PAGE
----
Brett Horvath / President

Brett Horvath

Brett Horvath serves as counselor to elected officials, policy makers, Fortune 100 CEO’s, military strategists, and leading scientists as they confront the rapidly evolving landscape of global information warfare.

Brett is the President of whose mission is to protect democracies and open markets from information warfare and engineered volatility.

Brett has worked at the intersection of technology, politics, and risk for over 10 years, including managing come-from behind local elections, creating new organizing tech for national campaigns, designing the first comprehensive search tool to mine Twitter’s entire database in real-time, mapping the geo-politics of cyberwarfare, using machine learning, supercomputing, and non-linear system dynamics to comprehensively model climate risk, briefing dozens of national and international reporters on disinformation, creating new experimental models for tracking influence attacks, designing and organizing original scenario planning games for cohorts of public and private sector leaders, and advising governments around the globe as they confront emerging threats.

He was also co-founder and Head of Strategy at Scout’s mission is to anticipate the social impact of technology by combining investigative reporting with near-term science fiction. 

In early 2016, launched a three-month investigation into Facebook’s code review process and discovered that two-engineers on the News Feed team could change the result of a presidential election without anyone at the company finding out.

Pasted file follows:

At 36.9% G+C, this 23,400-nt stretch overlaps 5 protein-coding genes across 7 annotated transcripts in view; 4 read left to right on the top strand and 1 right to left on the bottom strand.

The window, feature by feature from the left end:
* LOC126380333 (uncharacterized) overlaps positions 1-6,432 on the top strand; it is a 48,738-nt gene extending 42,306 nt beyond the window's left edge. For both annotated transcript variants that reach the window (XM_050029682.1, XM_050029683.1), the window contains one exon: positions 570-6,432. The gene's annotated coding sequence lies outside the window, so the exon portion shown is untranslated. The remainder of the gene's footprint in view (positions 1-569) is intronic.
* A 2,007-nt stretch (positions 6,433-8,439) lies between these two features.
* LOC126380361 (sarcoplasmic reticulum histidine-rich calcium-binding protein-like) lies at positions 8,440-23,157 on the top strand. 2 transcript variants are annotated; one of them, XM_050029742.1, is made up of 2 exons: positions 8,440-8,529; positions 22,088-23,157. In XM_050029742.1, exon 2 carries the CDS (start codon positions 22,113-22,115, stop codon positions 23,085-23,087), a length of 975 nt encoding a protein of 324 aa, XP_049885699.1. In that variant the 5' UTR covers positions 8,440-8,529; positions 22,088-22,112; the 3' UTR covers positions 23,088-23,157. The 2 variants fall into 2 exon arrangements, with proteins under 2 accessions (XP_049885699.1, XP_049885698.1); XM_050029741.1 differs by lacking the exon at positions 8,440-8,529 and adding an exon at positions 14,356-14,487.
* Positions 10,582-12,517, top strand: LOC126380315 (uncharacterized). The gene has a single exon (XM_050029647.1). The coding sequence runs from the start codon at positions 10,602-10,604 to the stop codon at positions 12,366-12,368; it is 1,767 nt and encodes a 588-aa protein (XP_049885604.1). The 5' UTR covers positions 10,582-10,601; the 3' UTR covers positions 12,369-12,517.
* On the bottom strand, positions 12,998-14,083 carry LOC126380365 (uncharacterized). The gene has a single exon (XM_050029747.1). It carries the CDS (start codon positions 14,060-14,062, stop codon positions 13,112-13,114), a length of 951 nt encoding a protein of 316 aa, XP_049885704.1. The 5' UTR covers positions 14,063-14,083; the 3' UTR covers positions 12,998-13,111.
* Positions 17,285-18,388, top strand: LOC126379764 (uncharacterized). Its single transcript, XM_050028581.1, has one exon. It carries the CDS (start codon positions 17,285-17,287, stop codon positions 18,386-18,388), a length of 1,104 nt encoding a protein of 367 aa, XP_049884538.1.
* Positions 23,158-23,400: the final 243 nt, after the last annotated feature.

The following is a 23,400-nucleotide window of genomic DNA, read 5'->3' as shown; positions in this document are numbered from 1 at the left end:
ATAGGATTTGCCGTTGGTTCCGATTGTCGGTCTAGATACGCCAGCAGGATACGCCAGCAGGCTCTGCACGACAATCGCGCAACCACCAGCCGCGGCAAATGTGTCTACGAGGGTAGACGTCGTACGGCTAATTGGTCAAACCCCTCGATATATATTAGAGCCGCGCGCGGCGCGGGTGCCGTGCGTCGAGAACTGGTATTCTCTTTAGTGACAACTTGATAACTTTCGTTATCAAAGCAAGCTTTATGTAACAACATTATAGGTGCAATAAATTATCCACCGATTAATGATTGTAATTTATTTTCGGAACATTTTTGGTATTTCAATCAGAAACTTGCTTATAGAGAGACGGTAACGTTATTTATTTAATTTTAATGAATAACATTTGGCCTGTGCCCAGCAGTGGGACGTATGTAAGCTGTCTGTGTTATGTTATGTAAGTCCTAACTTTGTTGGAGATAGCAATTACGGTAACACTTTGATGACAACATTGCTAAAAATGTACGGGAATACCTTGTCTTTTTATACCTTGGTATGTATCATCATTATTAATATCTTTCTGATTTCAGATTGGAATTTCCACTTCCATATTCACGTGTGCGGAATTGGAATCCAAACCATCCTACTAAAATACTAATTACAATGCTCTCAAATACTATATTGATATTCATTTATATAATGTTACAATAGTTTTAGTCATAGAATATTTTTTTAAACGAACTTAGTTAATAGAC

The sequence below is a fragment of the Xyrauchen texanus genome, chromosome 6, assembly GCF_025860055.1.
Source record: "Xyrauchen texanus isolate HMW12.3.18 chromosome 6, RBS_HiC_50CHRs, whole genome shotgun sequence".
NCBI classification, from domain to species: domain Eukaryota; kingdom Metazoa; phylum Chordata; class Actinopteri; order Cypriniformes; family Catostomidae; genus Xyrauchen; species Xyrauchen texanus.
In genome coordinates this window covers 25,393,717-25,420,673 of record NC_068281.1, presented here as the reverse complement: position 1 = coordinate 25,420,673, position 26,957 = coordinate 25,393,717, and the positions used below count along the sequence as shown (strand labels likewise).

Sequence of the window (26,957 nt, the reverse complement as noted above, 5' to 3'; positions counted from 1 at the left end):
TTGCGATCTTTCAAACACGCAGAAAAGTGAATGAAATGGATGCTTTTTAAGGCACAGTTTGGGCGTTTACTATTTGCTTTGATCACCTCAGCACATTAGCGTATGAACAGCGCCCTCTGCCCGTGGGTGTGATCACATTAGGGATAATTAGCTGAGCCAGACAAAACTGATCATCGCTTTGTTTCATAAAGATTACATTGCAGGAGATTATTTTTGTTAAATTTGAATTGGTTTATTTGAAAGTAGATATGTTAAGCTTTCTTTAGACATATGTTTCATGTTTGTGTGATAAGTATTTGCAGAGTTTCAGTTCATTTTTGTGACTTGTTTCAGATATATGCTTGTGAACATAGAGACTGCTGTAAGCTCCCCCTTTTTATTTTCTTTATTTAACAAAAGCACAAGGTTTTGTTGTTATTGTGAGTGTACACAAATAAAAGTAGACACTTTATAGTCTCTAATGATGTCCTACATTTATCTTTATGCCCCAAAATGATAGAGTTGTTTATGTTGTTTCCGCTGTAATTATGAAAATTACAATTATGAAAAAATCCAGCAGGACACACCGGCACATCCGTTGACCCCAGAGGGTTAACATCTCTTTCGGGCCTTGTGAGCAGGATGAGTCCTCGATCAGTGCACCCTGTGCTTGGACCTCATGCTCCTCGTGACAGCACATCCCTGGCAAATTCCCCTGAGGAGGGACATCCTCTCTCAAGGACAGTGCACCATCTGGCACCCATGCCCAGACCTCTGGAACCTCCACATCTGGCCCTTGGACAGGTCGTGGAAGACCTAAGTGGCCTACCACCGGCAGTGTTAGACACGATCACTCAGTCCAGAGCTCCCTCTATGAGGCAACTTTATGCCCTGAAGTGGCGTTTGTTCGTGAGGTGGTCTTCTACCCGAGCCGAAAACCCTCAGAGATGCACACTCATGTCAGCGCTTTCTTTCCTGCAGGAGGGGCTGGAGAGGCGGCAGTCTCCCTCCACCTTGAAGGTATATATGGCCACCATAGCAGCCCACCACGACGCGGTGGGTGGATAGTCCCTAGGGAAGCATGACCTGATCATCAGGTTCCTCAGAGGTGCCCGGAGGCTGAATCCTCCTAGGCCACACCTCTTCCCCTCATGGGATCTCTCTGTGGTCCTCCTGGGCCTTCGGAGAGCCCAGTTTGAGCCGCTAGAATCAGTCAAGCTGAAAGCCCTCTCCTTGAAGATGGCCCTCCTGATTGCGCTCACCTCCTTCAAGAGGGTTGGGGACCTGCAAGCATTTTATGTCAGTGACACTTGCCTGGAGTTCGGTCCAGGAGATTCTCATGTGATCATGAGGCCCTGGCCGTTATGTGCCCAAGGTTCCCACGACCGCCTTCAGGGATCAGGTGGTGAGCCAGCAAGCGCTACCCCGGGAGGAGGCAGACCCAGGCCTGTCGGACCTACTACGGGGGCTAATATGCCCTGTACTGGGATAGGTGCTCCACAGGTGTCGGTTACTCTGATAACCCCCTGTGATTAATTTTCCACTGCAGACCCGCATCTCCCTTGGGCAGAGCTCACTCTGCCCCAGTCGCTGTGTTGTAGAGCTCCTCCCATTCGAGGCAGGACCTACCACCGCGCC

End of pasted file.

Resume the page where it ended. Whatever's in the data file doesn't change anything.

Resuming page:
After the 2016 presidential election Brett co-led a five-month investigation into what happened and on February 2017 published “The Rise of The Weaponized AI-Propaganda Machine” - one of the first pieces of reporting and analysis to explore the depth of Cambridge Analytica’s global efforts and how they fit into the larger information warfare landscape of Russian botnets, private political networks, and the broader threat to democracy. The report has now been read over 3 million times and cited in United Nations, academic, and governmental reports about the threat of information warfare. 

In June of 2017, US Senate Intelligence Committee staff ask Brett to brief them on research around potential political collaboration between US and Russian actors. Brett realized that many public and private sector institutions were struggling to come to terms with rapidly evolving narrative and technological threats. Through, Brett then organized a distributed research collective known as ‘The Justice League’ comprised of over 50 data-scientists, machine learning engineers, policy-makers, political strategists, and forensics specialists that generated hypotheses, analyzed data, and provided research threads packaged for journalists, investigators, and policy makers to help accelerate understanding around information warfare.

Brett and his work has been covered in The New York Times, Buzzfeed, The Wall Street Journal, TechCrunch, The New Yorker, Vanity Fair, MSNBC, Bloomberg, CNBC, CNN, Mashable, Politico, Vice, The Daily Beast, The Daily Dot, Gizmodo, The Hague Centre for Strategic Studies Annual ‘Future of Defense’ Assessment, and several academic studies on information warfare.